Blockchains Vulnerable to Centralised Control, DARPA Report Finds

Blockchains Vulnerable to Centralised Control, DARPA Report Finds
Photo: Dan Kitwood, Getty Images

Researchers at the gonzo Pentagon research agency responsible for introducing the world to stealth bombers, insect-sized surveillance drones, and the internet itself have some reservations about the blockchain technology underpinning Web3.

A newly released report commissioned by the Defence Advanced Research Project (DARPA) titled “Are Blockchains Decentralized?” found key vulnerabilities potentially capable of jeopardizing blockchain tech’s supposed “decentralized” ethos.

The report, conducted in partnership with the research firm Trail of Bits, specifically points to a handful of, “unintended centralities,” that the authors argue can potentially concentrate blockchain power in the hands of a few select individuals or groups. Those unintended centralities range from powerful new cryptocurrency miners and outdated computers vulnerable to attacks, to a select cohort of internet service providers responsible for handling Bitcoin traffic.

The authors notably don’t discover exploits or weaknesses of blockchain’s lauded cryptography (those are actually described as “quite robust” — at least until quantum computing becomes a great reality). Instead, they dig up issues by “subverting the properties of a blockchain’s implementations.”

“We believe the risks inherent in blockchains and cryptocurrencies have been poorly described and are often ignored — or even mocked — by those seeking to cash in on this decade’s gold rush,” the authors said in a statement.

DARPA reportedly engaged Trail of Bits over the course of the past year and asked the firm to examine the fundamental properties in blockchains and potential security risks associated with them. The timing of the report’s release comes amid a historic haemorrhaging of value in Bitcoin and other cryptocurrencies that’s left many in the space rattled.

Nearly two-thirds (60%) of all Bitcoin traffic travelled through just three ISPs over at least the past five years, according to the report. Additionally, around half of all Bitcoin, traffic was reportedly routed through Tor. If so inclined, Trail of Bits CEO Dan Guido said in an interview with NPR, those providers could potentially possess the ability to “rewrite history” by restricting certain transactions and preventing Bitcoin from changing hands altogether.

“Let’s say somebody with great top-down control of the internet in their country starts to interfere with that network,” Guido said. “By slowing down or stopping legitimate blockchain traffic, an attacker could become the ‘majority’ voice in the consensus of what’s written to a blockchain at that moment.”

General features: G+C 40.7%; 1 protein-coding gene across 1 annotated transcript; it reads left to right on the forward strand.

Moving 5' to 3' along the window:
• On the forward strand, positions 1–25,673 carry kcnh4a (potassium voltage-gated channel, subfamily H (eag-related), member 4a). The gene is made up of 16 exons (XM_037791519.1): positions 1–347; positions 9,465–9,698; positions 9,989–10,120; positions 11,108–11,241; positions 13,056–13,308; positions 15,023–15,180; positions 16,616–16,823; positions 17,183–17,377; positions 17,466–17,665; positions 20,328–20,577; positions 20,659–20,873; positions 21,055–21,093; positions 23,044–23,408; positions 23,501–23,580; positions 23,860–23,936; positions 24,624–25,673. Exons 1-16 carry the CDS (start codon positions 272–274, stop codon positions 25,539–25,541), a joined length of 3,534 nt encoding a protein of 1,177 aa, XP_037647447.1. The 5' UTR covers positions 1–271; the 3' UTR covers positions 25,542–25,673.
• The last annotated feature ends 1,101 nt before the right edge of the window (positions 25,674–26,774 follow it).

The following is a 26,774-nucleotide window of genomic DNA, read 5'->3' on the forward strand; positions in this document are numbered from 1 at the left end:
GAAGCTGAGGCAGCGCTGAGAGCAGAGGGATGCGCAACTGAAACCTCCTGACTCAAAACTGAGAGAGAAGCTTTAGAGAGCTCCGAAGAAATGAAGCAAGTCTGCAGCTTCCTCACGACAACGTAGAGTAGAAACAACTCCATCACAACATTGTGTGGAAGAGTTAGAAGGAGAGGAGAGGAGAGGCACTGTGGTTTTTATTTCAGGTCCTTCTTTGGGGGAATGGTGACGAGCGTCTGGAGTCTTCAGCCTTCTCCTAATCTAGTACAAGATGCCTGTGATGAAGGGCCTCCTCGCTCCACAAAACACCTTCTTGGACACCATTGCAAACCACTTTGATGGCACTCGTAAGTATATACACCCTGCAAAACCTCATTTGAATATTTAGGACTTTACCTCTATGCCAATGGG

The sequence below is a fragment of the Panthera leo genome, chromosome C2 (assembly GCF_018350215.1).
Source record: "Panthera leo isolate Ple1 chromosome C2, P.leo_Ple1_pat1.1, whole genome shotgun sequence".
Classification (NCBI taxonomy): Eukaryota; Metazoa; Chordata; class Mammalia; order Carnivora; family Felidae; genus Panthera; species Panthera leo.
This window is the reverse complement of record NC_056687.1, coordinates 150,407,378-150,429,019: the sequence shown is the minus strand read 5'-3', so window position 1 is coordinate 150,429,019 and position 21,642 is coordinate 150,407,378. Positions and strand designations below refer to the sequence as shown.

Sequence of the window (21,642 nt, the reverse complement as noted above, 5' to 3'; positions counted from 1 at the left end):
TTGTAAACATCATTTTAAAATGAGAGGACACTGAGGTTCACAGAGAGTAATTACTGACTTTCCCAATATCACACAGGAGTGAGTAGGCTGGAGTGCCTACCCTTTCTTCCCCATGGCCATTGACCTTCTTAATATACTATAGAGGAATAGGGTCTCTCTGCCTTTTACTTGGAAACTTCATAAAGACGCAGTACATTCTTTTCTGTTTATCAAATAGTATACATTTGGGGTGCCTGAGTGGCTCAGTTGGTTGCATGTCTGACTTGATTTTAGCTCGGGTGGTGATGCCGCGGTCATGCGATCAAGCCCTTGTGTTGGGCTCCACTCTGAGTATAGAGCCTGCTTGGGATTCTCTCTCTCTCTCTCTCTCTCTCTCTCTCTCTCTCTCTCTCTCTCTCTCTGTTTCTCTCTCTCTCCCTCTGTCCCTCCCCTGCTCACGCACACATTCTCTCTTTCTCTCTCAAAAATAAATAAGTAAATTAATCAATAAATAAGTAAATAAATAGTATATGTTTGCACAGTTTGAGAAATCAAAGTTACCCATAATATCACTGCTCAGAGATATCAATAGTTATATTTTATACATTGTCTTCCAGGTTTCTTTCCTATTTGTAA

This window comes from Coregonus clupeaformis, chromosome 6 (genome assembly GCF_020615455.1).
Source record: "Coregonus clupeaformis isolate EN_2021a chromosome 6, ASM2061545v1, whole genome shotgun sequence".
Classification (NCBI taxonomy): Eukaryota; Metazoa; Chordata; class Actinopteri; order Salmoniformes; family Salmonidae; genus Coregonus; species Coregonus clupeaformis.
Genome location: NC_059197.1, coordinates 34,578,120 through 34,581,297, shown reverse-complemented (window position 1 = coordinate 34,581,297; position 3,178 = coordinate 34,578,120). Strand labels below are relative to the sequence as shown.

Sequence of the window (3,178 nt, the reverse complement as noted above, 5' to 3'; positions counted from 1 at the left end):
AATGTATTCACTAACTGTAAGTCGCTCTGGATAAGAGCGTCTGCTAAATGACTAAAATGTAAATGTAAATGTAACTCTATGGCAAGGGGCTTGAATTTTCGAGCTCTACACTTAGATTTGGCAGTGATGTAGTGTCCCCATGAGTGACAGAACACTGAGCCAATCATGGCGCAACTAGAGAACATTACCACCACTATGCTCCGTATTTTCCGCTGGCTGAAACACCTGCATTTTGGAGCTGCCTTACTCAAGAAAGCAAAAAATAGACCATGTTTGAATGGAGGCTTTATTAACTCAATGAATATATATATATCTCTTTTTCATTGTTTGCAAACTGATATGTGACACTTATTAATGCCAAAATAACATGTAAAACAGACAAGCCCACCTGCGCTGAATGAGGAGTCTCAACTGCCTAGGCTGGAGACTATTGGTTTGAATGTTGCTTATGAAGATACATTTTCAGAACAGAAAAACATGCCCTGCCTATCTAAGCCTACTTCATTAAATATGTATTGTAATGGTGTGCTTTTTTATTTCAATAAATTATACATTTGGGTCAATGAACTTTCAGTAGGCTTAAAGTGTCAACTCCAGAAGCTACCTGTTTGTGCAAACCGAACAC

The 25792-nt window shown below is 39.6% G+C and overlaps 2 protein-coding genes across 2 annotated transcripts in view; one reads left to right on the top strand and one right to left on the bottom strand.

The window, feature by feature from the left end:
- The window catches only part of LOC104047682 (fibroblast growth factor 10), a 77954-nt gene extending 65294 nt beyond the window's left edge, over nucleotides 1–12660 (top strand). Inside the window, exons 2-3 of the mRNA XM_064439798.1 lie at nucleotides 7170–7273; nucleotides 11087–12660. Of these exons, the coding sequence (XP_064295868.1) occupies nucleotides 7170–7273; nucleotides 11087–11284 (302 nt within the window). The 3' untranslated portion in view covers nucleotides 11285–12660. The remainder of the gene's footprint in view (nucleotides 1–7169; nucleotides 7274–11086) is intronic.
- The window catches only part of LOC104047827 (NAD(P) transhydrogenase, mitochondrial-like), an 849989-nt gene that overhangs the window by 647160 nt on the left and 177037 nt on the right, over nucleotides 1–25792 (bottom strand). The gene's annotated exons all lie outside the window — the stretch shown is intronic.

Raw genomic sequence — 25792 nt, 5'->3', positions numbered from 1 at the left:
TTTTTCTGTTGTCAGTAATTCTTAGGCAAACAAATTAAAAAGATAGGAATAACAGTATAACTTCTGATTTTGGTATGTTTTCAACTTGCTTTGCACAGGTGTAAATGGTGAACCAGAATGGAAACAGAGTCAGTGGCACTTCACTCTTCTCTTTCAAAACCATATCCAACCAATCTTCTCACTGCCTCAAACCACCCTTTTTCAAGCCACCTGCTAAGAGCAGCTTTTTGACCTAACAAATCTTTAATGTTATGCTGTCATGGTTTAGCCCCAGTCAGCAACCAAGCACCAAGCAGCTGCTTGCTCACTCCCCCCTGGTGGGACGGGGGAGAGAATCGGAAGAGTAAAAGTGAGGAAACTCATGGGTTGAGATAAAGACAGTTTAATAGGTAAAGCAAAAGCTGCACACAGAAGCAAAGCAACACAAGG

Then there’s the issue of outdated software. According to the report, around 21% of Bitcoin nodes are running an old version of a Bitcoin core client that’s vulnerable to attacks. Trail of Bits says “overt software changes” can actually modify the state of a blockchain which in turn makes the developers of blockchain software a centralised point of trust in the system uniquely vulnerable to attacks.

“This choice is not simply about the convenience of delegating management to a third party; it is about whether one trusts a centralised third party versus one’s own security hygiene and the developers of one’s non-custodial wallet,” the authors write.

The DARPA-commissioned report’s warnings around unintended crypto centralization partly echoes recent claims voiced by prominent Web3 naysayers. Possibly the biggest name in the “Web3 isn’t what you think it is” crowd is Block CEO and former Twitter king Jack Dorsey. Dorsey has spoken critically of venture capitalists’ involvement in Web3 companies even going as far as to call the supposed new era of the internet, “ultimately a centralised entity with a different label.”

Signal founder Moxie Marlinspike has similarly spoken out against what he sees as weaknesses in Web3 infrastructure that are in effect acting to centralize a supposedly decentralized system.

“Once a distributed ecosystem centralizes around a platform for convenience, it becomes the worst of both worlds: centralised control, but still distributed enough to become mired in time,” Marlinspike wrote in a widely circulated essay earlier this year. “I can build my own NFT marketplace, but it doesn’t offer any additional control if OpenSea mediates the view of all NFTs in the wallets people use (and every other app in the ecosystem).” For his part, Dorsey’s actually already moving on to what he views as a more decentralized “Web5,” era, somehow skipping the Web4 jargon altogether

Still, Web3 believers like Swan co-founder Yan Pritzker aren’t necessarily sold on the criticisms outlined in the recent DARPA-backed report. Speaking with NPR, Pritzker saw the possibility of attacks laid out in the report as mostly “theoretical” and called into question the report’s backing by a major, inherently centralised, government agency.

“They’re basically doing endgame research,” Pritzker told NPR “Their game is, ‘how do we get better control of the currency,’ and ‘how do we build better systems for our control of the currency’.” Of course, even a theoretical strategy for a government to control cryptocurrency would undermine the promise of blockchain tech that proponents have spent years pushing.